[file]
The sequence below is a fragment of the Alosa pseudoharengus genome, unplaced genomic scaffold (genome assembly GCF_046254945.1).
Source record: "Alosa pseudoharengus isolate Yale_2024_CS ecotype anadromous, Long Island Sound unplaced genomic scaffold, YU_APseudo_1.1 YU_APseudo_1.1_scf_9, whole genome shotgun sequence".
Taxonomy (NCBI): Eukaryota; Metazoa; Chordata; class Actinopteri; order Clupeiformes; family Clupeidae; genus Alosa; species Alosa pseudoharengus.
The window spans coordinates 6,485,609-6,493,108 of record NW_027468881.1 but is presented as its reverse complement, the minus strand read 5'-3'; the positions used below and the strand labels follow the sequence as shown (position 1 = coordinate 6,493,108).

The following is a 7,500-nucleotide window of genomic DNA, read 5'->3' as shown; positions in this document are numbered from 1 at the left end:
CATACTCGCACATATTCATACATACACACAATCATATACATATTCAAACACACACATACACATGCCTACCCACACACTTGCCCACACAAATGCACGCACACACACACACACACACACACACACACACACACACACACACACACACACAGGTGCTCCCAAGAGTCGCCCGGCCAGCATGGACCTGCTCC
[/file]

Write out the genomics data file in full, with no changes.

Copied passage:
The sequence below is a fragment of the Alosa pseudoharengus genome, unplaced genomic scaffold (genome assembly GCF_046254945.1).
Source record: "Alosa pseudoharengus isolate Yale_2024_CS ecotype anadromous, Long Island Sound unplaced genomic scaffold, YU_APseudo_1.1 YU_APseudo_1.1_scf_9, whole genome shotgun sequence".
Taxonomy (NCBI): Eukaryota; Metazoa; Chordata; class Actinopteri; order Clupeiformes; family Clupeidae; genus Alosa; species Alosa pseudoharengus.
The window spans coordinates 6,485,609-6,493,108 of record NW_027468881.1 but is presented as its reverse complement, the minus strand read 5'-3'; the positions used below and the strand labels follow the sequence as shown (position 1 = coordinate 6,493,108).

The following is a 7,500-nucleotide window of genomic DNA, read 5'->3' as shown; positions in this document are numbered from 1 at the left end:
CATACTCGCACATATTCATACATACACACAATCATATACATATTCAAACACACACATACACATGCCTACCCACACACTTGCCCACACAAATGCACGCACACACACACACACACACACACACACACACACACACACACACACACACACAGGTGCTCCCAAGAGTCGCCCGGCCAGCATGGACCTGCTCC